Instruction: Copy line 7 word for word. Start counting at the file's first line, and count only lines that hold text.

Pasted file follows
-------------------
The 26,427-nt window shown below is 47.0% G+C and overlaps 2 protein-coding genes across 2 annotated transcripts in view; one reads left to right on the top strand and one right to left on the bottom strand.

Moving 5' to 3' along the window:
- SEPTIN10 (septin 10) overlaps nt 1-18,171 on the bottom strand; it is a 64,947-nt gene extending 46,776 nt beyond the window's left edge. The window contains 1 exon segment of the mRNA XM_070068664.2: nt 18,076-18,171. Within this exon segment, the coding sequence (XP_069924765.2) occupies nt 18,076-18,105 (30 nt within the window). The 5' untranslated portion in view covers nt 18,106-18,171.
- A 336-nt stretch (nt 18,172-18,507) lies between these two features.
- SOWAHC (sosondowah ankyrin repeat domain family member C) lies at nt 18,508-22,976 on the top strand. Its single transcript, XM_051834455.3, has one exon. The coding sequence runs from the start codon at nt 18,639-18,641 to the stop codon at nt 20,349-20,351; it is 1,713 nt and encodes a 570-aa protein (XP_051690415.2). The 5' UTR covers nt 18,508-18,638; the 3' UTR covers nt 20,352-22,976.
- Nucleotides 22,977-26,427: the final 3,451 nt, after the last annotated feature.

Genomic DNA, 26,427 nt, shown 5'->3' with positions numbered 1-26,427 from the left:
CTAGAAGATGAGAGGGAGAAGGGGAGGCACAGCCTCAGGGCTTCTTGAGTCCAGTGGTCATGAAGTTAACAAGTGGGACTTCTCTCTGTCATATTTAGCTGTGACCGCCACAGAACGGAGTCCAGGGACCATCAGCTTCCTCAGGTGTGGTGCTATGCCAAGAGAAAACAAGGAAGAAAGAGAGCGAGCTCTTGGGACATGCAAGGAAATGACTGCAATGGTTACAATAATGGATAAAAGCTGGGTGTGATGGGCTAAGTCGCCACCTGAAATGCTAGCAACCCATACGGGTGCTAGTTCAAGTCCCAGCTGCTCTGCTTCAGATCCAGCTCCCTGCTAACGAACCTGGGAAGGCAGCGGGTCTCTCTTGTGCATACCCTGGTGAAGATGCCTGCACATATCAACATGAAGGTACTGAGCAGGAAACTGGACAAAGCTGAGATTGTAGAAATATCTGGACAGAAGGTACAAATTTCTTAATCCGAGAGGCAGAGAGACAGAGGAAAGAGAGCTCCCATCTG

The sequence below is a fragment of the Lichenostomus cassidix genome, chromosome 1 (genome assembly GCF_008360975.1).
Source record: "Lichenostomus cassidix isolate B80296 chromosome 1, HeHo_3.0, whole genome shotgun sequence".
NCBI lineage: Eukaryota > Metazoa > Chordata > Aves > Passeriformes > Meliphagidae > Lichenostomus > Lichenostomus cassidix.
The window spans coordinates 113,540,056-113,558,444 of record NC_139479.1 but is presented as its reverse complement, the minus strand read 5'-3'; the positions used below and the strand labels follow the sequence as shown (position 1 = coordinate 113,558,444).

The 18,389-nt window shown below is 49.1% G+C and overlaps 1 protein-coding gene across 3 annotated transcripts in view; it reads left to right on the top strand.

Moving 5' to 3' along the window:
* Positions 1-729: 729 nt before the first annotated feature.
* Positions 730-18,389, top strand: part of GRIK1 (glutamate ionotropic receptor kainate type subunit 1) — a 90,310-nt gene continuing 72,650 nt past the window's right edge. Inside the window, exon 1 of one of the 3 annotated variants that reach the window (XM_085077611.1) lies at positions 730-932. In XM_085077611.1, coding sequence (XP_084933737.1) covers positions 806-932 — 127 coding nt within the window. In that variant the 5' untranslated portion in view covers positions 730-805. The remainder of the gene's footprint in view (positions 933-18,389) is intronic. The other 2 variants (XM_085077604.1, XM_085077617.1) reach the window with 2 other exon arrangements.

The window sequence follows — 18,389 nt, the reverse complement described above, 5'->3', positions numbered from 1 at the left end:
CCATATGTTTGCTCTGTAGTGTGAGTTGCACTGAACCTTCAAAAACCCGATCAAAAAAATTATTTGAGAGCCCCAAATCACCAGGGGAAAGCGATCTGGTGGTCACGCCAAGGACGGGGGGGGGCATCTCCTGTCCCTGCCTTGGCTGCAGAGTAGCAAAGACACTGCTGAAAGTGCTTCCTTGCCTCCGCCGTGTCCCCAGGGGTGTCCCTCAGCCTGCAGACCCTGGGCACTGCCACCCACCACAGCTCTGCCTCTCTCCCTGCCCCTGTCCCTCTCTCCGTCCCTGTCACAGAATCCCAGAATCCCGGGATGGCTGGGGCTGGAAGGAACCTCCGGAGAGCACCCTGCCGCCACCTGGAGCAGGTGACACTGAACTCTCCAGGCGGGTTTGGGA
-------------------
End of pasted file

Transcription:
Genomic DNA, 26,427 nt, shown 5'->3' with positions numbered 1-26,427 from the left: